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Cognitive approach to nutrition in a patient centered approach: implementing tailored nutrition advice for oncology patients

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Abstract

This theoretical overview stresses the importance of a personalized approach to the study of the relationship between nutrition and prevention by the use of a cognitive approach. An adequate nutrition program should play a fundamental aspect of patient-centered care, but also is the best prevention strategy in disease-free subjects. We argue that an integrated methodology, based on a patient-centered and tailored approach, must assess all the factors involved within individual food choices in order to recognize values, beliefs and needs related to food intake, both in cancer patients and in disease-free patients. An integrated approach is advocated, since the tailoring process requires both biological and psychological data in order to appraise the individual’s needs and promote adequate action plans. This process of integrating information delivered from different sources is what we call a “cognitive approach” to nutrition.

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... Consequently, an increasing amount of information included genetic features and patients' preferences, are needed to find the best solution in a given situation. In this framework, a patient-centred model should be adopted [11, 12] (Mazor et al 2012; Lucchiari, Masiero, Pravettoni, 2013). However, little research is now available in this domain and most physicians, at least in Italian hospitals are advised to use a more directive paternalistic approach in this context. ...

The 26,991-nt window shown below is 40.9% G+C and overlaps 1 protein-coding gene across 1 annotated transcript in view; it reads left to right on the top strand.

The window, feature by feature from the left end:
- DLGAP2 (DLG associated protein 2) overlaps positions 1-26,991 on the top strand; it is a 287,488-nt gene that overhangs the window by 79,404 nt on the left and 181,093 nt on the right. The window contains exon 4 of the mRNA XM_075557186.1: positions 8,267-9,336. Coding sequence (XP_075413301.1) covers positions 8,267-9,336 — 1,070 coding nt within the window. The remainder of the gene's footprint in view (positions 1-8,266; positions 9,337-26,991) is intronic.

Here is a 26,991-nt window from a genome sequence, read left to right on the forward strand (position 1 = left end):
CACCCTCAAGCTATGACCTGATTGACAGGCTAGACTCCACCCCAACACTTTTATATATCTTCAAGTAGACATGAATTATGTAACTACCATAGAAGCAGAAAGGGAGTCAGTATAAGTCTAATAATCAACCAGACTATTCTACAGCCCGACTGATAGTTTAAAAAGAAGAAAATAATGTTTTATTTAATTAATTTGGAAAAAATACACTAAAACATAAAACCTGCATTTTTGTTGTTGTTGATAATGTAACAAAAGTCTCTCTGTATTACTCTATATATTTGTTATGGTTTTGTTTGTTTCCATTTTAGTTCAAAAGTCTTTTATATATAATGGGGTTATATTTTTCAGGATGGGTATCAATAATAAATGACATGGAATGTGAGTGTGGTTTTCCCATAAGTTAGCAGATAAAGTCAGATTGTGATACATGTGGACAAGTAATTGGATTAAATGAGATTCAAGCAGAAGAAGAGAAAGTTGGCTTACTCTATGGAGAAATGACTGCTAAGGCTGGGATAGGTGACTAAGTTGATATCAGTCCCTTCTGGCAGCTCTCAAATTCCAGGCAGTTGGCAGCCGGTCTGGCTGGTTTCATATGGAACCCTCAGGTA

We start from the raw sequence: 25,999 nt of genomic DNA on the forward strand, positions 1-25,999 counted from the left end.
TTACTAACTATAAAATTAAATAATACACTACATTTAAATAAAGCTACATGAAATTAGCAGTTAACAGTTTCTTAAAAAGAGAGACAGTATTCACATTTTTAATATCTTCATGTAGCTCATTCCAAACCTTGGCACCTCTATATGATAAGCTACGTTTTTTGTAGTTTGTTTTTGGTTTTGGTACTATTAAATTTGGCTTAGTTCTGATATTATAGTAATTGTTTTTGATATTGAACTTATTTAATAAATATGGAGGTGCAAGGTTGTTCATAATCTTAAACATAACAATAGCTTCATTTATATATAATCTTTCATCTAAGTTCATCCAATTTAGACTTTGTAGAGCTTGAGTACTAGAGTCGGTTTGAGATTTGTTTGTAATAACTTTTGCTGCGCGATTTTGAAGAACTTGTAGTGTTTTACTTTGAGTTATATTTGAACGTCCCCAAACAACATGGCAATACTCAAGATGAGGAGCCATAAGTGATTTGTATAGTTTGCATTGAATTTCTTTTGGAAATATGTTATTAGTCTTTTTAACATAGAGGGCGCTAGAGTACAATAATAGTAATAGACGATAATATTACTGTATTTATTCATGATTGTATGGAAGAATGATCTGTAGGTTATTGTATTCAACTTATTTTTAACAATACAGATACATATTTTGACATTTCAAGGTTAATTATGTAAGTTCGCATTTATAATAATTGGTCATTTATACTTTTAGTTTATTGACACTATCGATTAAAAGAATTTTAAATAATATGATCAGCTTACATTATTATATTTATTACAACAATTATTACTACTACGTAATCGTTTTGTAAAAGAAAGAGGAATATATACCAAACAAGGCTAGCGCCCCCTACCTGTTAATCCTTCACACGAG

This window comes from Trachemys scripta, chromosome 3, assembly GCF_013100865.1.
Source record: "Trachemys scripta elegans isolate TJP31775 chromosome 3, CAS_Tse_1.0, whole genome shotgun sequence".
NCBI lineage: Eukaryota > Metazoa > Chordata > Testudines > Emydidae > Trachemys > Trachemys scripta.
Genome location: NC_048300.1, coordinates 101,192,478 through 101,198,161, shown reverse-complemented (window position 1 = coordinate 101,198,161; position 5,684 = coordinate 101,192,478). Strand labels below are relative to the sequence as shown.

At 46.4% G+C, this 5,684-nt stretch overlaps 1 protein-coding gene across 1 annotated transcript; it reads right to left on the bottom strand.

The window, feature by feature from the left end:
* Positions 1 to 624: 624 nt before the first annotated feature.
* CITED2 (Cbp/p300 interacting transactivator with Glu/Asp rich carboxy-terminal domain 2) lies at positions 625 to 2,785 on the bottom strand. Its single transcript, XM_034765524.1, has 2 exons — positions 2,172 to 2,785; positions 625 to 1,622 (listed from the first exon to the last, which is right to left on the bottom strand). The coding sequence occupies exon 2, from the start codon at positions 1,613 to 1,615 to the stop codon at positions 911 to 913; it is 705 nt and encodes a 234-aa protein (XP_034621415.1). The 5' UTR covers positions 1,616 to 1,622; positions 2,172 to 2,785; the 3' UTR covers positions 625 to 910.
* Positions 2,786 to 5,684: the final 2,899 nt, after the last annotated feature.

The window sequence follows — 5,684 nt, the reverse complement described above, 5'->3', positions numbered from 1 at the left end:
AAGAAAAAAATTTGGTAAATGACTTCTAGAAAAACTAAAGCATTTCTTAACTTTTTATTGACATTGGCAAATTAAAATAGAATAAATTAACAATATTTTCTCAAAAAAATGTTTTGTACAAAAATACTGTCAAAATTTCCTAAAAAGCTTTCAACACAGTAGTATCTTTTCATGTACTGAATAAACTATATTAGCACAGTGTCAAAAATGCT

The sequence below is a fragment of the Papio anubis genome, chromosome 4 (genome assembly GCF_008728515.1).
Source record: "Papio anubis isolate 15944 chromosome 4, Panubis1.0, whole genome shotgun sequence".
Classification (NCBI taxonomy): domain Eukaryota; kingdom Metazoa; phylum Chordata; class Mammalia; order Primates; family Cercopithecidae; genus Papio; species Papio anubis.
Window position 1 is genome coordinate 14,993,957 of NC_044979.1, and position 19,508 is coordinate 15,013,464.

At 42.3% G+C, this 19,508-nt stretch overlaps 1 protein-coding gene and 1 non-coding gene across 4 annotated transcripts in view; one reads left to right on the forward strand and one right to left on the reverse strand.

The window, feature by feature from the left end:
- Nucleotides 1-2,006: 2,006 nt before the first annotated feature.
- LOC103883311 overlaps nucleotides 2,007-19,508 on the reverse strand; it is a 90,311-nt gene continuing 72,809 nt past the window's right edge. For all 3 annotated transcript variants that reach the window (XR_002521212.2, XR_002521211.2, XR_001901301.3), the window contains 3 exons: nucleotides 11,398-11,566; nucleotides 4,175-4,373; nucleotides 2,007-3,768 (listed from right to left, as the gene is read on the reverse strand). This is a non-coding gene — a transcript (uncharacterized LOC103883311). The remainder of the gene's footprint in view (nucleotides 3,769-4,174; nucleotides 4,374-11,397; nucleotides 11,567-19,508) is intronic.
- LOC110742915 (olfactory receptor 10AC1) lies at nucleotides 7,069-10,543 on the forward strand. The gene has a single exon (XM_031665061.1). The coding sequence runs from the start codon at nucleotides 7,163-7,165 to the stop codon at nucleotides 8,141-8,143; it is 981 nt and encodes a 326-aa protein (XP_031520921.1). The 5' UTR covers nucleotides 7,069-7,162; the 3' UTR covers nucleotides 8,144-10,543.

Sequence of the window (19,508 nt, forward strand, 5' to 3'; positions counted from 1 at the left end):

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Improving diet and exercise can reduce survivors' risk of cancer-related fatigue, poor physical functioning, and potential recurrence. A cancer diagnosis can represent a 'teachable moment', leading survivors to make positive changes in diet and exercise behaviors; however, little is known about how often this occurs or about factors that enhance or limit survivors' ability to make these changes. This cross-sectional descriptive study investigated both the prevalence and clustering of self-reported changes in diet and exercise and how these changes related to ongoing cancer-related symptoms, social support, and stressful life events among long-term breast cancer survivors. Survivors (n=227, response rate=72%) of a prior Cancer and Leukemia Group B treatment trial, on average 12 years post-diagnosis, completed a mailed survey assessing health behavior changes since diagnosis and current symptoms, social support, and stressful life events. Over half of survivors reported making positive exercise or diet changes since diagnosis: over 25% reported making exercise and diet changes. Analyses of covariance models showed that survivors who reported increasing their exercise also reported lower fatigue. Trends were also found between increased fruit and vegetable intake and decreased fatigue and between increased exercise and increased social support. These results underscore the need for health promotion efforts among survivors. Exercise promotion is especially needed since more survivors attempted to change dietary behaviors than exercise on their own. Further, fatigue may limit survivors' ability to change their health behaviors; alternatively, survivors who increase their exercise may experience less fatigue.
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